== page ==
Task‐related brain activation was not different from that in the normal population in six patients with good outcome (Table 3). It might be expected that the initial severity of their motor impairment was mild, or that they had partial internal capsule lesions. But this is not the case. Of the six, four had marked weakness of the wrist and finger extensors (grade 2 or less on the MRC grade of muscle power) at presentation, and three had striatocapsular infarcts. Post hoc analysis found no correlation between task‐related activity in the chronic phase and the amount of motor improvement from the time of presentation.

In attempting to reconcile our results with those of previous studies, we suggest that patients in some previously reported studies may not have been fully recovered, as judged by a larger number of outcome measures, such as we used in this study. Indeed, three out of six patients in one study (Chollet et al., 1991) described residual slowness of finger movements. The results in these patients were similar to those of our patients with residual motor deficit. More recent studies have taken account of differential outcomes in the patients studied. Johansen‐Berg et al. (2002a) described more bilaterally distributed motor cortex activations in patients with greater impairment, and Feydy et al. (2002) suggested that non‐M1 lesioned patients with better recovery seemed more likely to focus task‐related brain activations towards a relatively normal pattern over three separate fMRI sessions. Both these sets of results would be consistent with our own findings.

Task‐related activity in ipsilateral M1

A great deal of the motor system is represented bilaterally (Tanji et al., 1988). Indeed, in our control group, task‐related activations, other than in the contralateral sensorimotor cortex and ipsilateral superior cerebellum, were largely bilateral. Thus, the recruitment of parallel motor networks involving premotor regions, and their connections with the cerebellum and parietal cortex, are likely to be bilateral, which is confirmed by our results. Recruitment of the contralesional (ipsilateral) M1, however, cannot be explained in this way. Anatomical studies suggest that both direct (corticospinal) and indirect (corticoreticulospinal) pathways from the ipsilateral M1 end in projections to axial and proximal stabilizing muscles rather than hand muscles (Brinkman and Kuypers, 1973; Carr et al., 1994). However, repetitive TMS to M1 results in errors in both complex and simple motor tasks using the ipsilateral hand (Chen et al., 1997), suggesting that the ipsilateral M1 may play a role in the planning and organization of hand movement. Some functional imaging studies have reported activation in the ipsilateral M1 (Cramer et al., 1999), whilst others have observed task‐related deactivations in the ipsilateral M1 (Allison et al., 2000). In our control group, we observed only task‐related relative deactivation of the ipsilateral M1, particularly in younger subjects, although this relative deactivation diminished with increasing age. In our patient group, activation in the ipsilateral (contralesional) M1, including the hand region, was observed in five less well‐recovered patients (Table 3). We did not observe movement or surface EMG activity of the unaffected arm or hand to explain these activations. These results are similar to those in which TMS to the ipsilateral M1 elicited motor‐evoked potentials (MEPs) in the affected arm only in stroke patients with poor outcome (Turton et al., 1996; Netz et al., 1997), findings which were thought to call into question the functional role of the ipsilateral M1. Furthermore, in a group of stroke patients shown to activate the ipsilateral M1 during movement of the affected hand, single‐pulse TMS to M1 did not affect the performance of simple reaction‐time finger movements (Johansen‐Berg et al., 2002a). TMS to the ipsilateral PMd, however, did prolong reaction times, suggesting that the ipsilateral PMd, but not M1, is contributing significantly to motor recovery in these patients. Interestingly, however, we observed a negative correlation between task‐related activity and recovery not in the hand region of the ipsilateral M1 but caudally in the postcentral gyrus and in the ventral central sulcus (z = 36). Furthermore, this latter region was situated deep in the central sulcus, possibly in the putative area 4p (Geyer et al., 1996). TMS to the motor hotspot for hand muscles would not affect these parts of the sensorimotor cortex. We conclude that parts of the ipsilateral M1 do generate a motor output to the affected hand. However, as with premotor regions, this recruitment occurs only in patients with a significant deficit, possibly as a result of loss of contralateral M1 cortico‐motoneuronal projections, in whom a dependency on alternative motor projections has developed.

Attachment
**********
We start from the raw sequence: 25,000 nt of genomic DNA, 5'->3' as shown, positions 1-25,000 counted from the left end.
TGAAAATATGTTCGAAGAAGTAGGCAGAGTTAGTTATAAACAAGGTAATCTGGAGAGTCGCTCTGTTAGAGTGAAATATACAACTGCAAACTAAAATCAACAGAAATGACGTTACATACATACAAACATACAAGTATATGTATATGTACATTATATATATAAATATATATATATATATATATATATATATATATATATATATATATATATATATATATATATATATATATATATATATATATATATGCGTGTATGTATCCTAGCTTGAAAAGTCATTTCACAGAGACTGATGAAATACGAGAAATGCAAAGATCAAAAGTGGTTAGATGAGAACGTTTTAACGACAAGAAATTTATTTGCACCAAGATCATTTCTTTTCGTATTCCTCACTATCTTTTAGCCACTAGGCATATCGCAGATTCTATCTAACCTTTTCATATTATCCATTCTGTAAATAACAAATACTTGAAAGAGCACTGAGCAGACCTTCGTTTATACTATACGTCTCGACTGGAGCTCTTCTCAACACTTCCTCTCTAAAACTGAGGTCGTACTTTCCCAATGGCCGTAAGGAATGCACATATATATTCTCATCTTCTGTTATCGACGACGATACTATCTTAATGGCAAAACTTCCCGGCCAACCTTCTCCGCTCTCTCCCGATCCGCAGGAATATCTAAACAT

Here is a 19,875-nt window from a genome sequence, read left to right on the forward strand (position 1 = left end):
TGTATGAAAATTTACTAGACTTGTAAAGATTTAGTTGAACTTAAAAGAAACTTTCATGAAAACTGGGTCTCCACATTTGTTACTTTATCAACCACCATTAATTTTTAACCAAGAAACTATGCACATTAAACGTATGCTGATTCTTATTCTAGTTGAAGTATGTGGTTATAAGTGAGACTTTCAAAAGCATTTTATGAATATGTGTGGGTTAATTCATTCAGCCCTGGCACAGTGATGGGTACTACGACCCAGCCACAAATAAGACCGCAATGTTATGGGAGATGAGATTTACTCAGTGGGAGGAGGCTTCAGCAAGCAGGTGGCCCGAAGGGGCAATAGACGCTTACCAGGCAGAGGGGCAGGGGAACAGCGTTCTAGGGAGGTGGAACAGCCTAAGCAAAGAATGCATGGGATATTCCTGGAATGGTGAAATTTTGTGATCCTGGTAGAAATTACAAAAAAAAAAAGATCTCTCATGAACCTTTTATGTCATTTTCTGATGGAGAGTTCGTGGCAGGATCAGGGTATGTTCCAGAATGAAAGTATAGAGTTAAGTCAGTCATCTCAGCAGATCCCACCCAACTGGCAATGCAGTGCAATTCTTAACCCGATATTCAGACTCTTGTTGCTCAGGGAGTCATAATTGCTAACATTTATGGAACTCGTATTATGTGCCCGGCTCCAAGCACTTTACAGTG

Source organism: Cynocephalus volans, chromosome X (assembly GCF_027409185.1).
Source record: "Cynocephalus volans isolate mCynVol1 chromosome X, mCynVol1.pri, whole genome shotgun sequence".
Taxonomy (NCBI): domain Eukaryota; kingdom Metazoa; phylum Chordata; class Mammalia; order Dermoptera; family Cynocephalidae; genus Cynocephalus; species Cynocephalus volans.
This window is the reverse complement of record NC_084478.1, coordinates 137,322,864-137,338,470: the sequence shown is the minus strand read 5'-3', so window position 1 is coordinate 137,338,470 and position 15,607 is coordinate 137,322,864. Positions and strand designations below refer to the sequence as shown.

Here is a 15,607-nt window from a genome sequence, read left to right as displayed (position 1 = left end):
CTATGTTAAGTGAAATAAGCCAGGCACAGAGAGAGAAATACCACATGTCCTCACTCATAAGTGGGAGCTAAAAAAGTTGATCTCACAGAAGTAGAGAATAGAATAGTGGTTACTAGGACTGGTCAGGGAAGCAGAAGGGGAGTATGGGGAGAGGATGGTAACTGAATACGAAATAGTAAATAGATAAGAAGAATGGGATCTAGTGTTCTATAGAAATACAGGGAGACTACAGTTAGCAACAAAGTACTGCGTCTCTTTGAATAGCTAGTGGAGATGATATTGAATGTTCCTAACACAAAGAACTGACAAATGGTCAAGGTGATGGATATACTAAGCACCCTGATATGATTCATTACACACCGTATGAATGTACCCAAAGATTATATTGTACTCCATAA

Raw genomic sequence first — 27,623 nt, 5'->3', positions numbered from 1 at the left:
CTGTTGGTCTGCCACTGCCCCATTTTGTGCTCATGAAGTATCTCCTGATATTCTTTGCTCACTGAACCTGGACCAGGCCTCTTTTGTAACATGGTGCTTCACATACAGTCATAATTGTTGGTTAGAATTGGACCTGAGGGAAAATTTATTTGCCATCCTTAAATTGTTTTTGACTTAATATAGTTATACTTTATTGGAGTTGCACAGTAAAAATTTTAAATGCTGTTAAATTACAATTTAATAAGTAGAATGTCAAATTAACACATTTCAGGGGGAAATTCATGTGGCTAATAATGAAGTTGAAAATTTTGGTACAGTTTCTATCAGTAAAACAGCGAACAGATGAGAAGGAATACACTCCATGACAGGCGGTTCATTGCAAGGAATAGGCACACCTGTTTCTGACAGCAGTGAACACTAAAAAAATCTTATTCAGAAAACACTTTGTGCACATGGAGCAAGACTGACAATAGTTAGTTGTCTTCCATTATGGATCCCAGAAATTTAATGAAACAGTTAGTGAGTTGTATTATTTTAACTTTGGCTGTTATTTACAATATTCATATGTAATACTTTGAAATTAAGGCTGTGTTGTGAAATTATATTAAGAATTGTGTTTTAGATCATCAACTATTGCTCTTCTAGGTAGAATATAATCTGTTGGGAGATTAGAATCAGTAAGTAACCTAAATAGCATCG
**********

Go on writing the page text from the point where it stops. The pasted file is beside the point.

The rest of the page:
Task‐related activity in contralateral M1